Researchers led by Isabel Gordo have captured, in real-time, the occurrence of spurts of diversity in the microbiota, which is induced by bacterial cells that have mutation rates analogous to cancer cells.
Image Credit: Instituto Gulbenkian de Ciência.
The diverse nature of bacteria occurring in the human gut is a crucial biomarker of health, having an impact on multiple diseases, such as inflammatory bowel diseases and obesity, and influences a number of treatments. It is still not clear how such a diversity is maintained.
Researchers have found that bacteria have the ability to mutate and grow in the intestines of a person quicker than previously considered.
However, currently, researchers from the Instituto Gulbenkian de Ciência have discovered that cells of specific bacteria can grow and mutate a thousand times higher than usual—known as mutators—thereby causing spurts of diversity at remarkable rates.
The researchers used laboratory mice and focused on a gut bacteria that grows in all humans to demonstrate that ruby was found amid a sea of rubbish, caused by various mutations that affected the potential of the mutators.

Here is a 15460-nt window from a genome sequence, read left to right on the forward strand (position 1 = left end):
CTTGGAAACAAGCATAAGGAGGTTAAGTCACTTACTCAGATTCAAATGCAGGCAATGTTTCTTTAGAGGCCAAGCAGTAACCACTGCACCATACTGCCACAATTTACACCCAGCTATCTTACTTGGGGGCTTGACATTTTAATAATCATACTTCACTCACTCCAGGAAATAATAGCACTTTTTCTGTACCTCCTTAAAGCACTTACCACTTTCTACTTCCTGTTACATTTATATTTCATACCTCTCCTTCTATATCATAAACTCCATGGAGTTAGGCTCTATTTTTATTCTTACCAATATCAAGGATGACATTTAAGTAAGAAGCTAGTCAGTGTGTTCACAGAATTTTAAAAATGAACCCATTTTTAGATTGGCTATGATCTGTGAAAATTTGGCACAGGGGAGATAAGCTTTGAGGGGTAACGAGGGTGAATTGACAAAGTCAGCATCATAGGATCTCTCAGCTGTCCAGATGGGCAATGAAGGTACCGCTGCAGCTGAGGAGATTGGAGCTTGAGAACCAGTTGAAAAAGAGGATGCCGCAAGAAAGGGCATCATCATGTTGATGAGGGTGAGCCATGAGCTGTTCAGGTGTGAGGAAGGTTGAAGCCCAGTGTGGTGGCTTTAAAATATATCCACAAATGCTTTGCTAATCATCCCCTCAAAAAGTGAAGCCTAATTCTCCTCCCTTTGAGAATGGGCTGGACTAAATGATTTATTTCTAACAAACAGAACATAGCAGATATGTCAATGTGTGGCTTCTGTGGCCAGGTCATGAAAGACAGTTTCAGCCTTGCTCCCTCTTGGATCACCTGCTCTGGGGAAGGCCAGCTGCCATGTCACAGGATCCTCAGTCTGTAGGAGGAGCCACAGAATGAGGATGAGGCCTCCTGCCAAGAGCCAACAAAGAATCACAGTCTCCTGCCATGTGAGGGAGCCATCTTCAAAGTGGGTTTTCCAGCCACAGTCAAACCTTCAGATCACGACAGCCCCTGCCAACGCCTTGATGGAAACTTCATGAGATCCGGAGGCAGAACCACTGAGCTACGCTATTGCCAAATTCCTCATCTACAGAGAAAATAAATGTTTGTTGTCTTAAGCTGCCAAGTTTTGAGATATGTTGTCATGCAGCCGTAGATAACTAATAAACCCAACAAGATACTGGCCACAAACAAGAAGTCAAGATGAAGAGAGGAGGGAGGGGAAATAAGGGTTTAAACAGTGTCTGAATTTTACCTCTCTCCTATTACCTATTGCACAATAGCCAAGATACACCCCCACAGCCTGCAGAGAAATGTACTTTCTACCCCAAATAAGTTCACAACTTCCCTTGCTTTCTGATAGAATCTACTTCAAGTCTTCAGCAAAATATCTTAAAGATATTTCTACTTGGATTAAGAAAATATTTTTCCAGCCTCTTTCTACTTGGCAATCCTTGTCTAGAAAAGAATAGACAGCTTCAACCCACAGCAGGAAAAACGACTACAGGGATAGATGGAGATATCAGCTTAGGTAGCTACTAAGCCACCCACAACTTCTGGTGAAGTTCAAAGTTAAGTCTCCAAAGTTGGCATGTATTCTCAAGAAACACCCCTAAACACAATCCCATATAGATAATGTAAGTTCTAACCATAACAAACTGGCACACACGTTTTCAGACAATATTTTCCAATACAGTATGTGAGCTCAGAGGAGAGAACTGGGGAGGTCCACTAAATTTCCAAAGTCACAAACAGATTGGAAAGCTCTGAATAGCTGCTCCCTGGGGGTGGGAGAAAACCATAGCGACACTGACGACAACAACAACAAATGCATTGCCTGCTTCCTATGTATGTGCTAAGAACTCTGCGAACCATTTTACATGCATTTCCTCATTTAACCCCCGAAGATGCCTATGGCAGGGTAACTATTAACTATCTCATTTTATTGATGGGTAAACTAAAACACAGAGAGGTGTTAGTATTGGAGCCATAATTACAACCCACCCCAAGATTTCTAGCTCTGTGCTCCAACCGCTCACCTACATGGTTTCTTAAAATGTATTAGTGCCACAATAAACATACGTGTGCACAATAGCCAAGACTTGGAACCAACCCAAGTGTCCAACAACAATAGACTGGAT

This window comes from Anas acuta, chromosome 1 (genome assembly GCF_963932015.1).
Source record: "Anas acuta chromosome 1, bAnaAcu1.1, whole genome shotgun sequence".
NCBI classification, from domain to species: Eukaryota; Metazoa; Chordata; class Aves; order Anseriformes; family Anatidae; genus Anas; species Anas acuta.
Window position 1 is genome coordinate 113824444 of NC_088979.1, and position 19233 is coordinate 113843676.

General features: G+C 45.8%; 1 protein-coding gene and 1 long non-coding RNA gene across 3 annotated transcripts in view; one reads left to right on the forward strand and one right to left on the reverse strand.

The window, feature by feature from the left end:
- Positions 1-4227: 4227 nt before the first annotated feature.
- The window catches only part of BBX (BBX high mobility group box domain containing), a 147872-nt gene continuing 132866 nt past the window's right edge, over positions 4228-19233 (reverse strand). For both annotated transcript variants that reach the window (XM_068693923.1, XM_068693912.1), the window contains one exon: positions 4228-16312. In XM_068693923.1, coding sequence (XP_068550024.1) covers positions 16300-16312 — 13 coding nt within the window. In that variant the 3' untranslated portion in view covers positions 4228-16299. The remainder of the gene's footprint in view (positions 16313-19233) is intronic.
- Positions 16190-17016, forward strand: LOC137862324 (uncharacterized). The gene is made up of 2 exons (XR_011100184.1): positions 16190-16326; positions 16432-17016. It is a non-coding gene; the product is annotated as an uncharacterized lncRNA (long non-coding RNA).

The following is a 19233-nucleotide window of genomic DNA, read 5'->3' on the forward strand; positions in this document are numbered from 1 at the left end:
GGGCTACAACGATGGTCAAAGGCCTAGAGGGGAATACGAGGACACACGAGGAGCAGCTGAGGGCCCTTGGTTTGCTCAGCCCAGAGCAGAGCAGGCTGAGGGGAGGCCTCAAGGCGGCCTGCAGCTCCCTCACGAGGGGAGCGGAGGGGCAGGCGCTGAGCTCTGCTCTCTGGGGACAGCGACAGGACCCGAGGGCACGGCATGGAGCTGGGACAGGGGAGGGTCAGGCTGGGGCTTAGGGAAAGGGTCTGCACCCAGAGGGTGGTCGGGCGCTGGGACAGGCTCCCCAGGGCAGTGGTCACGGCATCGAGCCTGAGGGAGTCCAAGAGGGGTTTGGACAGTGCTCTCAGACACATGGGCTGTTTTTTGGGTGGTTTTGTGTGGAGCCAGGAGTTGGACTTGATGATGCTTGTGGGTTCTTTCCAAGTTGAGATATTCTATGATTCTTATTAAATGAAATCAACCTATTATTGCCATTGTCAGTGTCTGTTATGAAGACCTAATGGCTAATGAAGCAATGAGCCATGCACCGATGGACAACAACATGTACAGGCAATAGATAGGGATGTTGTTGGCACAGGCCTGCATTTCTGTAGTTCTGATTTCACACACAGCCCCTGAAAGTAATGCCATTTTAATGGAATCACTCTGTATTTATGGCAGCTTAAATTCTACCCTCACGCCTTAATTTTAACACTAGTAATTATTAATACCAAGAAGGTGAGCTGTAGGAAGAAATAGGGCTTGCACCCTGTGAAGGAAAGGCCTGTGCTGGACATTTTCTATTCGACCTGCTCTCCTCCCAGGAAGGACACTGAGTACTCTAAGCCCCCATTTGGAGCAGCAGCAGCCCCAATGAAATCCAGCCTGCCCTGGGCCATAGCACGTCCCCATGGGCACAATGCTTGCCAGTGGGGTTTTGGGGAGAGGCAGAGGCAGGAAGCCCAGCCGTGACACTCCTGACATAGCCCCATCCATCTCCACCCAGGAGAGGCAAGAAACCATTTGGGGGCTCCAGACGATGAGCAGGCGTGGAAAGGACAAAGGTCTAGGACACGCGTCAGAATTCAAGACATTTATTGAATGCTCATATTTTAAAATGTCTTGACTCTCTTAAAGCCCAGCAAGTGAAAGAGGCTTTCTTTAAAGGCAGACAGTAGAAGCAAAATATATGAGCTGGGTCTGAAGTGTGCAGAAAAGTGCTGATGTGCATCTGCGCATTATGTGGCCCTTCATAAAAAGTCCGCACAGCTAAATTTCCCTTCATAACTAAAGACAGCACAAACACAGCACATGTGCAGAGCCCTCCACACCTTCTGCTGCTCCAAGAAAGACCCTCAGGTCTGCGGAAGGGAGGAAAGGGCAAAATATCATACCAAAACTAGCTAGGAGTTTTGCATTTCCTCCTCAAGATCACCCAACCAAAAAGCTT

The ruby denoted by the researchers was a useful mutation that increased the potential of the bacteria to consume a particular sugar in the gut and is responsible for the spurt of diversity that was noticed.
The study outcomes help explain the unique nature of the microbiome that exists inside each person and the changes noted following certain therapies. As a next step, the researchers intend to look for means to modulate the effects of mutations through chemical compounds or diet plans.
Ramiro, R. S., et al. (2020) Low mutational load and high mutation rate variation in gut commensal bacteria. PLOS Biology. doi.org/10.1371/journal.pbio.3000617.